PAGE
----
We have launched a brief survey examining the needs in the Life Sciences around the use or potential utility of optical (fluorescence) microscopies. This takes ~ 6 minutes to complete and gives you an opportunity to stay in touch or engaged directly with the new developments of the newly launched UKRI Future Leader Fellowship within the Applied Biophotonics Group. Whether you are an experienced microscopist or never had the opportunity to use optical imaging, can such microscopies add value to your research or day-to-day work? If so, what holds you back? If you work within any area of Life Sciences, we would like to hear about your experiences. Please take the survey and let us know.
1st of May – We have officially moved our research operations to the Department of Molecular Biology & Biotechnology in our new home institute, the University of Sheffield. We will be based in the famous Firth Court, working closely with a wide range of interdisciplinary research groups and the IMAGINE imaging consortium.
The UK is currently in the midst of the lockdown due to the ongoing COVID-19 pandemic. Normal operations will therefore begin in the coming months. There will be a number of professional and study opportunities within our team coming very soon. So watch this space!
The principal investigator of the Nanoscale Microscopy Group, Dr Izzy Jayasinghe, has been awarded a UKRI Future Leader Fellowship to build a new portable imaging technology which will allow scientists, medical doctors, conservationists and industrial parties to visualise the smallest building blocks of any biological sample from any location.
The UK and other governments are currently making urgent investments into understanding the role of molecules and cells in some of the biggest challenges of today’s society which include the effects of climate change on food sources and lifestyle effects on major human diseases and ageing. Despite this urgency, we remain unable to visualise the relevant genes, proteins and cellular components in their natural environments or the geographical locations of the problem. Frustratingly, the technology for visualising such minute structures exists. It is called ‘super-resolution microscopy’ and we even hailed its invention with a Nobel Prize in Chemistry in 2014. However, it has remained beyond the reach of field scientists and clinicians because it has always relied upon specialist skill for its operations and expensive and bulky equipment for its implementation.
In this fellowship, we will use a radically new approach to make super-resolution microscopy portable, cheap and easy to use. We will harness a novel chemical reaction called ‘Expansion Microscopy’ which we have refined and mastered over the last three years (read more about our recent paper about it here). This method allows one to physically inflate a desired feature of a sample, for example a patient biopsy or a small organism, by over a 1000-fold in volume. We will build a set of chemical, biological and physical tools which allows this method to reveal minute cellular details in tissues or organism which were previously too small to be visualised with traditional, laboratory-based, optical microscopes. These developments will be carried out with a view to assemble a miniature super-resolution microscope that is both affordable and portable beyond the laser lab.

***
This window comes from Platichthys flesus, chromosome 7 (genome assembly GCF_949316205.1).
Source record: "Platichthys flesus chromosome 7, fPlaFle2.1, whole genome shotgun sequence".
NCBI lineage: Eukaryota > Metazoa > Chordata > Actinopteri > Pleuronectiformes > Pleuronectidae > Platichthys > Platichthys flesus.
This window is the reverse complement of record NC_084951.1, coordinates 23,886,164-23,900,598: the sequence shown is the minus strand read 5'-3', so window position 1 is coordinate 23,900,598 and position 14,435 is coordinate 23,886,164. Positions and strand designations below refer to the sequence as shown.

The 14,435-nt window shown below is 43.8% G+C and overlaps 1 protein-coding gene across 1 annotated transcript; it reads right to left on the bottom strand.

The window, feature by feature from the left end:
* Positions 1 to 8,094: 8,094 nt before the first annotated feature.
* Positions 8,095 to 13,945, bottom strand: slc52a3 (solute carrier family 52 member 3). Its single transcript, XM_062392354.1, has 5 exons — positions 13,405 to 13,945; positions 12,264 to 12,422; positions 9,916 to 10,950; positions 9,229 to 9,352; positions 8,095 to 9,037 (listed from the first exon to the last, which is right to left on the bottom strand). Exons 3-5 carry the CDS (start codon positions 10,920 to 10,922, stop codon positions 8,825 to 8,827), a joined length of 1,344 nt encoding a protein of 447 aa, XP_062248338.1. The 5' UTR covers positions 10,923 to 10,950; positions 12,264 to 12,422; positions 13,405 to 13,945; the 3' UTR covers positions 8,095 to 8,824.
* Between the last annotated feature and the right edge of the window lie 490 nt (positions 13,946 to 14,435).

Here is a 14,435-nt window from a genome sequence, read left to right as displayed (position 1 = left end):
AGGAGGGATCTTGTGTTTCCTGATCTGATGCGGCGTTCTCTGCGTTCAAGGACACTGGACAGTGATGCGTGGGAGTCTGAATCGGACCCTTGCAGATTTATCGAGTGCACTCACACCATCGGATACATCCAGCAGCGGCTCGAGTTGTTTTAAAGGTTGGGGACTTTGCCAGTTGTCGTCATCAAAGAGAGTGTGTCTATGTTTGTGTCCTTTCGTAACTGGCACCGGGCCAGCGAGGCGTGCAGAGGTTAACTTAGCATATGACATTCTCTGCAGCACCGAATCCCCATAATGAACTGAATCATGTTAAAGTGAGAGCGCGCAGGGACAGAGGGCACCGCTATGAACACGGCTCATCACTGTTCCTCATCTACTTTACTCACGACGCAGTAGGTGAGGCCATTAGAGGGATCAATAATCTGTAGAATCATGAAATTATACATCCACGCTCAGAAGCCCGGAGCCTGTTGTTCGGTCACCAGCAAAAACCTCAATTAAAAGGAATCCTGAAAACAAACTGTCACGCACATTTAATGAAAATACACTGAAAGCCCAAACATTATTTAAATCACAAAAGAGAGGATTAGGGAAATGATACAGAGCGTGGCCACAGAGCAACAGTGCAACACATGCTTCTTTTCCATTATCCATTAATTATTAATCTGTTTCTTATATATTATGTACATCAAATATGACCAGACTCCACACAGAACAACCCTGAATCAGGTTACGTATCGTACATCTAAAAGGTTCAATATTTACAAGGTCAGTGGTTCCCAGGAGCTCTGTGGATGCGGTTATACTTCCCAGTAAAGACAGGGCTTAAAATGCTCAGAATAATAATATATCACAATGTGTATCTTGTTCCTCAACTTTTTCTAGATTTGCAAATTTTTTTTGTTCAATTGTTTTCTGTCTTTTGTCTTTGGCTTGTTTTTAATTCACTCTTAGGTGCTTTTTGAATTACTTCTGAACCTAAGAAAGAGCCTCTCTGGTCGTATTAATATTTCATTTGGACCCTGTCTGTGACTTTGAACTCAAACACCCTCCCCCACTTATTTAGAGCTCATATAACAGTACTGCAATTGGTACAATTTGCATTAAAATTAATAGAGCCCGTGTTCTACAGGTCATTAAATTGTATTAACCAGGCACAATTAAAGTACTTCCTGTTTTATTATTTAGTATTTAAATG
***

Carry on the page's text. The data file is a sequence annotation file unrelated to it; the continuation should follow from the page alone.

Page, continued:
To refine and ensure that this device delivers this claimed imaging capability, we will carry out case studies in partnership with experts whose samples are collected outside of the academic laboratory (in Phase II). They include a field scientist who will use it to examine young sea urchins in the UK coast, doctors and sports scientists who will screen for the fine structure of needle biopsies taken in the clinic from human patients, and a member of the Worms in Space programme who will use it to remotely study the effect ‘zero gravity’ on the ageing of microscopic worms sent between earth and the international space station.
Our expectation is that by making super-resolution available beyond the laboratory, one unlocks the benefits of rapid visualisation of sub-cellular structures which underpin the life processes and pathology at a new spacial scale. For field scientists, it would accelerate research programmes; sample collection and high-end microscopic analyses would no longer be mutually exclusive processes. In the clinic, this could unlock faster decision-making.
The fellowship allows us to work more closely with two important industrial partners who have supported us over the last few years, Badrilla Ltd and Cairn Research.
We demonstrate the ability to exploit in-plane resolution of ~ 15 nm and axial resolution of ~ 35 nm by combining X10 Expansion Microscopy with Airyscan 3D imaging.
Expansion Microscopy is the newest of super-resolution imaging methods which allows finer details of samples to be visualised with relatively conventional fluorescence imaging techniques by physically expanding the sample. This is achieved by embedding the samples in an acrylamide hydrogel matrix, crosslinking the fluorescent probes, enzymatically clearing the sample and then osmotically swelling the hydrogel (this paper demonstrates ~ 1000-fold volume expansion).